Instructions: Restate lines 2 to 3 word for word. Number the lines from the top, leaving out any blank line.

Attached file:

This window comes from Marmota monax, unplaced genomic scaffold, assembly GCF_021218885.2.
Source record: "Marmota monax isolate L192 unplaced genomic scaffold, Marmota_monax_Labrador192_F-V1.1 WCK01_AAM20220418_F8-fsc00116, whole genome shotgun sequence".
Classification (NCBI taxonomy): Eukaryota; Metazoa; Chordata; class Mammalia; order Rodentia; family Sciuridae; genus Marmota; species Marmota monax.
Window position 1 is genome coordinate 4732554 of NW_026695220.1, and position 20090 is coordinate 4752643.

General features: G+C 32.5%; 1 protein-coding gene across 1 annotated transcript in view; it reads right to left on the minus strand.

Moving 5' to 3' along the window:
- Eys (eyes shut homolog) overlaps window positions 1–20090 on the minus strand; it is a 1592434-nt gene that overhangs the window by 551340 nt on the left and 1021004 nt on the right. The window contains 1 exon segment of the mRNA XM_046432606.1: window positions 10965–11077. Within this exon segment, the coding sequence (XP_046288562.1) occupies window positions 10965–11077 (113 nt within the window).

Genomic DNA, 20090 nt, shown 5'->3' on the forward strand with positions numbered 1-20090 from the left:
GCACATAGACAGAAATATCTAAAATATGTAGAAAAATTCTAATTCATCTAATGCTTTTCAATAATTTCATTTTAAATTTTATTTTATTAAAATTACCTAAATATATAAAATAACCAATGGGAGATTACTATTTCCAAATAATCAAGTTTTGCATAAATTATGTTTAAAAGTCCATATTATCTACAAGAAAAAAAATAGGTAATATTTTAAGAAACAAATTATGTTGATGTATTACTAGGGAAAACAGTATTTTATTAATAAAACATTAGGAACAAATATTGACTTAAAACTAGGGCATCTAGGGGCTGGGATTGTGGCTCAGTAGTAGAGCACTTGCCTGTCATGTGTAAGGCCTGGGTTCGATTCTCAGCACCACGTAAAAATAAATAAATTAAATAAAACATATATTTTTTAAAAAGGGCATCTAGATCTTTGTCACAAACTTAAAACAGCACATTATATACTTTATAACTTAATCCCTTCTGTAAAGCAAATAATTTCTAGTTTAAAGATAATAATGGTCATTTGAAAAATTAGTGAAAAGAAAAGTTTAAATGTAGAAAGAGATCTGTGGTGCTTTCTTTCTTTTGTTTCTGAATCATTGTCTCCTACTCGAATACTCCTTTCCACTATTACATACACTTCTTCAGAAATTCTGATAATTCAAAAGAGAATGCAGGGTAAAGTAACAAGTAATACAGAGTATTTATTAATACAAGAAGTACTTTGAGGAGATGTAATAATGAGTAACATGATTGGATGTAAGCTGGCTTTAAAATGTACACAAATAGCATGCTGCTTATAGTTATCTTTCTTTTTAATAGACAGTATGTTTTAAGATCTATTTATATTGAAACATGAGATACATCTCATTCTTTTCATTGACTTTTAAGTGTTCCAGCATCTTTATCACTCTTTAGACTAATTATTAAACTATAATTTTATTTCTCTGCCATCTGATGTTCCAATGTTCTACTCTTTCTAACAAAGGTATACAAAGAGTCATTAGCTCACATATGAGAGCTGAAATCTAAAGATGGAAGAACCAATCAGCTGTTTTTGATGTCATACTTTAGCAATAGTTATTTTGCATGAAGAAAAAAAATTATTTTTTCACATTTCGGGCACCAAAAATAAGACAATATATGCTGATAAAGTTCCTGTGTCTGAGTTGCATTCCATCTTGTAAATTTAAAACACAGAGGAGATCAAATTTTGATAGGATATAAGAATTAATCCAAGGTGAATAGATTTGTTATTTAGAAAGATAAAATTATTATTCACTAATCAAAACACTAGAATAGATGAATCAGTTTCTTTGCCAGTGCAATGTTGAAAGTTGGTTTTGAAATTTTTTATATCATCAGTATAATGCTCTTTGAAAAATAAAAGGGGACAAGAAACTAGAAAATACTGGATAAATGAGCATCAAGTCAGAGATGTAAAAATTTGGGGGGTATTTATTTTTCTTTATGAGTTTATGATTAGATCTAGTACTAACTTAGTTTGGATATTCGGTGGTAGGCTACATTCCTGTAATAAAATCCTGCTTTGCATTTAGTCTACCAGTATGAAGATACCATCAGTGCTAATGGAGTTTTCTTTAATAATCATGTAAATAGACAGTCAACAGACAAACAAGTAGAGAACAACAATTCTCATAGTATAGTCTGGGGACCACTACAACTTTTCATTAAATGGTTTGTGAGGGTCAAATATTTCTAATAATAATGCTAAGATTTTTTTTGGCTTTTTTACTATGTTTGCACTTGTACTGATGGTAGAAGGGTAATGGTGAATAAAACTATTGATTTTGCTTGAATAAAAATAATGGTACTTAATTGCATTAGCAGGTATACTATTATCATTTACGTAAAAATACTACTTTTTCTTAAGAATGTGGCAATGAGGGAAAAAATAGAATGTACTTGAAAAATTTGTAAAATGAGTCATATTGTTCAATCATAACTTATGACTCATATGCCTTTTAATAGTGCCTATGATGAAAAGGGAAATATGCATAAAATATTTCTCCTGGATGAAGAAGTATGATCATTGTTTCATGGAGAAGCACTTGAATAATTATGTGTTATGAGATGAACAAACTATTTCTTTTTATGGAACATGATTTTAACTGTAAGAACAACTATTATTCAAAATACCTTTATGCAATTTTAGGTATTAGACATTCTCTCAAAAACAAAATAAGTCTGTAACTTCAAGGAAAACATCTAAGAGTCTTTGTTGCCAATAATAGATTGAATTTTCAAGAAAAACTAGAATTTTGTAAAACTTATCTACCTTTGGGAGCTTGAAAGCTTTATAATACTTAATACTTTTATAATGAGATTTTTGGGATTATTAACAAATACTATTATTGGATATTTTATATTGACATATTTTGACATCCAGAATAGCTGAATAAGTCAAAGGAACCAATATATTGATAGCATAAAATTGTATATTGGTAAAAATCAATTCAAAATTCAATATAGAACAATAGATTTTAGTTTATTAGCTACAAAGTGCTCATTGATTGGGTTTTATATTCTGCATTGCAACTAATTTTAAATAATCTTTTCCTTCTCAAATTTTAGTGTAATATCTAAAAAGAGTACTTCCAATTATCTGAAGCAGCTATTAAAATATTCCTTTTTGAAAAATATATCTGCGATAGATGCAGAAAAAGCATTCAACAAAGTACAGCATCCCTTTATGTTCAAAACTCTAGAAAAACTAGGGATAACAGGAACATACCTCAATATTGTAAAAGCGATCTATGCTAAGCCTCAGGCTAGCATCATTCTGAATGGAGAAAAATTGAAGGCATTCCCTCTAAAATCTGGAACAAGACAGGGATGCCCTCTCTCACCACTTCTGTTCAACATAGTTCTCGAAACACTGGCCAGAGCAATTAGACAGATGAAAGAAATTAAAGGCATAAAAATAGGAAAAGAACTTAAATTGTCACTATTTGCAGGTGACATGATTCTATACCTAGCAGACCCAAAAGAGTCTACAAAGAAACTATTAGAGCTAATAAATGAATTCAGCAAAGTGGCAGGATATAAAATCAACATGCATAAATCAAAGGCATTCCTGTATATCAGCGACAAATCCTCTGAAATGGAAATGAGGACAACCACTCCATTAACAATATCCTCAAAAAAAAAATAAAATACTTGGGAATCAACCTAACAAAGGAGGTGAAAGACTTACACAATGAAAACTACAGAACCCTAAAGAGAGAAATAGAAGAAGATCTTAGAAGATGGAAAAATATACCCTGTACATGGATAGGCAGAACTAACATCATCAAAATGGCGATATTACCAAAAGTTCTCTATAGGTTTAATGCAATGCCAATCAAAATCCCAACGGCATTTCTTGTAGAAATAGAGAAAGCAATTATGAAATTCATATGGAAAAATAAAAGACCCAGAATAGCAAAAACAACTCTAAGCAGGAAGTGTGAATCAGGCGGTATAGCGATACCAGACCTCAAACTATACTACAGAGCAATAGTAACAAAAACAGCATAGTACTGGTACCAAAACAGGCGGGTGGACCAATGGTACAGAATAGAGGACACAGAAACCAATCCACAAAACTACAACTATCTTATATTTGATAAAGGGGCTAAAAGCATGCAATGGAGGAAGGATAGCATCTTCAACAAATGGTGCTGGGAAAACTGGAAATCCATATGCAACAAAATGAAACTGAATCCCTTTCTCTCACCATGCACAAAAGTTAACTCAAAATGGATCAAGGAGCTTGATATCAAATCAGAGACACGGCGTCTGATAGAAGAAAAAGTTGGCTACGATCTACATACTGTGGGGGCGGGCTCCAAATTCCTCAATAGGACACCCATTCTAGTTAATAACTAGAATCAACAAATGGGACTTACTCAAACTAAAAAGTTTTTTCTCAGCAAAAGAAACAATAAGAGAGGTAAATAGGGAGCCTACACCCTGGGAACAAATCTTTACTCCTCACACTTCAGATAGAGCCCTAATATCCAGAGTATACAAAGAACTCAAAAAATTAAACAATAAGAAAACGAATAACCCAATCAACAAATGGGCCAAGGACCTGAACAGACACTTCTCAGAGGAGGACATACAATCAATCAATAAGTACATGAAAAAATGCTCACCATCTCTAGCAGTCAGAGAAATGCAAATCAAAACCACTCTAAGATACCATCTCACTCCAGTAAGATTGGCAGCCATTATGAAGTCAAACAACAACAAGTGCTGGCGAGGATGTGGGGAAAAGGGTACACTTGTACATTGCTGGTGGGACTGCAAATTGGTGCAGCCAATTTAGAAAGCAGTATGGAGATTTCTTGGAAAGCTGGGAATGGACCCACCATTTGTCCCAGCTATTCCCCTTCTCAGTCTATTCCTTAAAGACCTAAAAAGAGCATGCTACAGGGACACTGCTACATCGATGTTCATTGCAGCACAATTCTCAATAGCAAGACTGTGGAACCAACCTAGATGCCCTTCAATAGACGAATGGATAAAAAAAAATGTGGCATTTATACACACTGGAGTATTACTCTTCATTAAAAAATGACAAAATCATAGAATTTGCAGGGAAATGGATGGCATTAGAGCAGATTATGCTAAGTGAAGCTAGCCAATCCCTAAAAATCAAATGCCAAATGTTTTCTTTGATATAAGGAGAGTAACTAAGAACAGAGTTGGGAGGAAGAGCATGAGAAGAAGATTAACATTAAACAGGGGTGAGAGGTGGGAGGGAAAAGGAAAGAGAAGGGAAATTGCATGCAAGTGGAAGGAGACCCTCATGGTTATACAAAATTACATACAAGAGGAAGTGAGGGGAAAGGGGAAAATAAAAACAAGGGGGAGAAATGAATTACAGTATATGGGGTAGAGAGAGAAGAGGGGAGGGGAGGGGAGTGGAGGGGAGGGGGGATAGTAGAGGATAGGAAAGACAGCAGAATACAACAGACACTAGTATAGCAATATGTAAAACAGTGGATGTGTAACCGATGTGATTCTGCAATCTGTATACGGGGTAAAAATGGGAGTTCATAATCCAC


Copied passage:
Source record: "Marmota monax isolate L192 unplaced genomic scaffold, Marmota_monax_Labrador192_F-V1.1 WCK01_AAM20220418_F8-fsc00116, whole genome shotgun sequence".
Classification (NCBI taxonomy): Eukaryota; Metazoa; Chordata; class Mammalia; order Rodentia; family Sciuridae; genus Marmota; species Marmota monax.